The 11 mistakes Robert McNamara says we (they) are repeating in Iraq
- My favorite "mistake"(one which imperialism could not exist without
making) is:We underestimated the power of nationalism to motivate a
people to fight and die for their beliefs and values.
Of course its hard to blame McNamara too harshly for this "mistake"
since the great bulk of the left in this country, including myself
(despite the fact that I spent about 15 of the last 20 years being
berated for "adaptation to nationalism"), are still playing catch-up
with it, when they are even trying.
Published on Sunday, January 25, 2004 by the Globe & Mail (Canada)
'It's Just Wrong What We're Doing' In an exclusive interview,
repentant Vietnam War architect Robert McNamara [Kennedy's Secretary
of Defense] breaks his silence on Iraq: The United States, he says, is
making the same mistakes all over again
by Doug Saunders
. . . . . . . . . . . . .
McNamara's 11 lessons
In 1995, former U.S. Secretary of Defense Robert McNamara published In
Retrospect, the first of his three books dissecting the errors, myths
and miscalculations that led to the Vietnam War, which he now believes
was a serious mistake. Nine years later, most of these lessons seem
uncannily relevant to the Iraq war in its current nation-building,
We misjudged then -- and we have since -- the geopolitical intentions
of our adversaries . . . and we exaggerated the dangers to the United
States of their actions.
We viewed the people and leaders of South Vietnam in terms of our own
experience. . . . We totally misjudged the political forces within the
We underestimated the power of nationalism to motivate a people to
fight and die for their beliefs and values.
Our judgments of friend and foe alike reflected our profound ignorance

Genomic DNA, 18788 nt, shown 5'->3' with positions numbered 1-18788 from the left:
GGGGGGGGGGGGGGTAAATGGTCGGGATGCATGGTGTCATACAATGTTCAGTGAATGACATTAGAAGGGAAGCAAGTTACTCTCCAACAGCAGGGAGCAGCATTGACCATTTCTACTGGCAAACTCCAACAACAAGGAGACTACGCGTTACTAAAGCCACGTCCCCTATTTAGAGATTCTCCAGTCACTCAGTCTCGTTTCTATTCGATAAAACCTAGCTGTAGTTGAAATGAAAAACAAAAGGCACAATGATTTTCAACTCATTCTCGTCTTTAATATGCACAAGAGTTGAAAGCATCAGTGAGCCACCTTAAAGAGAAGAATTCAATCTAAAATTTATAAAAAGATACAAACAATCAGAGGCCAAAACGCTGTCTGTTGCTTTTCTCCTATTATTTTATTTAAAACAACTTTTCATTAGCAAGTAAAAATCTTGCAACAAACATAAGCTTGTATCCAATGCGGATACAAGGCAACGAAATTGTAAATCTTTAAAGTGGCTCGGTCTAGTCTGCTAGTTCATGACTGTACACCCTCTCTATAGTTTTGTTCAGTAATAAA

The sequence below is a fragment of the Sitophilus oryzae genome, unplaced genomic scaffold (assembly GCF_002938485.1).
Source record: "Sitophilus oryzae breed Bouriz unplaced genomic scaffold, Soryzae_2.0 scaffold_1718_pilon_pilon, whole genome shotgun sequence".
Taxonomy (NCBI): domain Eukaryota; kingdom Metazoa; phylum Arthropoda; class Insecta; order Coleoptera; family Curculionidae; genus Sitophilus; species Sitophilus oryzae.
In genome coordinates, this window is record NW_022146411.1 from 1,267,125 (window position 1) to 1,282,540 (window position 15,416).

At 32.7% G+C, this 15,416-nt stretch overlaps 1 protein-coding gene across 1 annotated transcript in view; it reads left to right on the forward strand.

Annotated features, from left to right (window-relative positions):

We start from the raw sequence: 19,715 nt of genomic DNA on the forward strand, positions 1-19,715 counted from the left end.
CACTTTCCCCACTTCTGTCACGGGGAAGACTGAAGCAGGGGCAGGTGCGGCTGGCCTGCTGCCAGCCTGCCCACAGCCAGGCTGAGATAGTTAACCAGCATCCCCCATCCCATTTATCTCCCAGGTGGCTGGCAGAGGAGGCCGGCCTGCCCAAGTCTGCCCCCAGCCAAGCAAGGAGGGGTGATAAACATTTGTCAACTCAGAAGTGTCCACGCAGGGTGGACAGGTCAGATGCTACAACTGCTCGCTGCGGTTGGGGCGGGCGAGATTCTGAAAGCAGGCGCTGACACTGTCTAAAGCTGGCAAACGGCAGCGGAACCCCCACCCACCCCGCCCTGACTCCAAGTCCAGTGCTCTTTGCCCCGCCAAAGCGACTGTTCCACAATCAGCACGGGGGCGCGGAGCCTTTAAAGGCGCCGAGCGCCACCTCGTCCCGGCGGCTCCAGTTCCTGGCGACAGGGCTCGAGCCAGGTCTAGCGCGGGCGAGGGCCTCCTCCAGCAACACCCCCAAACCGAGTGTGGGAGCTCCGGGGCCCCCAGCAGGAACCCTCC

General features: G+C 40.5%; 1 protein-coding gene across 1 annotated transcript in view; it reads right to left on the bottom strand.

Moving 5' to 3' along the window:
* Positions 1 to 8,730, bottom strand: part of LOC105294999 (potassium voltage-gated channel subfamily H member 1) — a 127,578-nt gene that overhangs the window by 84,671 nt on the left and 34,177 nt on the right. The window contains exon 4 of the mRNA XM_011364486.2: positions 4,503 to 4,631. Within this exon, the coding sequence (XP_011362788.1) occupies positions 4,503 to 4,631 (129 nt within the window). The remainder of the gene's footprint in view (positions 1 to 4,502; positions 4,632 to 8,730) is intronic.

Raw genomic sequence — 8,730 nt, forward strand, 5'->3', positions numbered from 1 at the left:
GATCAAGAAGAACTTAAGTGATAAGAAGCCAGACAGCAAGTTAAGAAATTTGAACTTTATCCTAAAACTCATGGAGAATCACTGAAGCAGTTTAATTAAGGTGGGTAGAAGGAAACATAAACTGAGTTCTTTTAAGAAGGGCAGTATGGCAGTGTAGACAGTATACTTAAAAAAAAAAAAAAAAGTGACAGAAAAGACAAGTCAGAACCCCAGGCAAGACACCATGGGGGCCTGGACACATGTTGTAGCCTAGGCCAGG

of the history, culture, and politics of the people in the area, and
the personalities and habits of their leaders.
We failed then -- and have since -- to recognize the limitations of
modern, high-technology military equipment, forces and doctrine. . . .
We failed as well to adapt our military tactics to the task of winning
the hearts and minds of people from a totally different culture.
We failed to draw Congress and the American people into a full and
frank discussion and debate of the pros and cons of a large-scale
military involvement . . . before we initiated the action.
After the action got under way and unanticipated events forced us off
our planned course . . . we did not fully explain what was happening
and why we were doing what we did.
We did not recognize that neither our people nor our leaders are
omniscient. Our judgment of what is in another people's or country's
best interest should be put to the test of open discussion in
international forums. We do not have the God-given right to shape
every nation in our image or as we choose.
We did not hold to the principle that U.S. military action . . .
should be carried out only in conjunction with multinational forces
supported fully (and not merely cosmetically) by the international
We failed to recognize that in international affairs, as in other
aspects of life, there may be problems for which there are no
immediate solutions. . . . At times, we may have to live with an
imperfect, untidy world.
Underlying many of these errors lay our failure to organize the top
echelons of the executive branch to deal effectively with the
extraordinarily complex range of political and military issues.
© 2004 Bell Globemedia Publishing Inc
Full article at at www.commondreams.org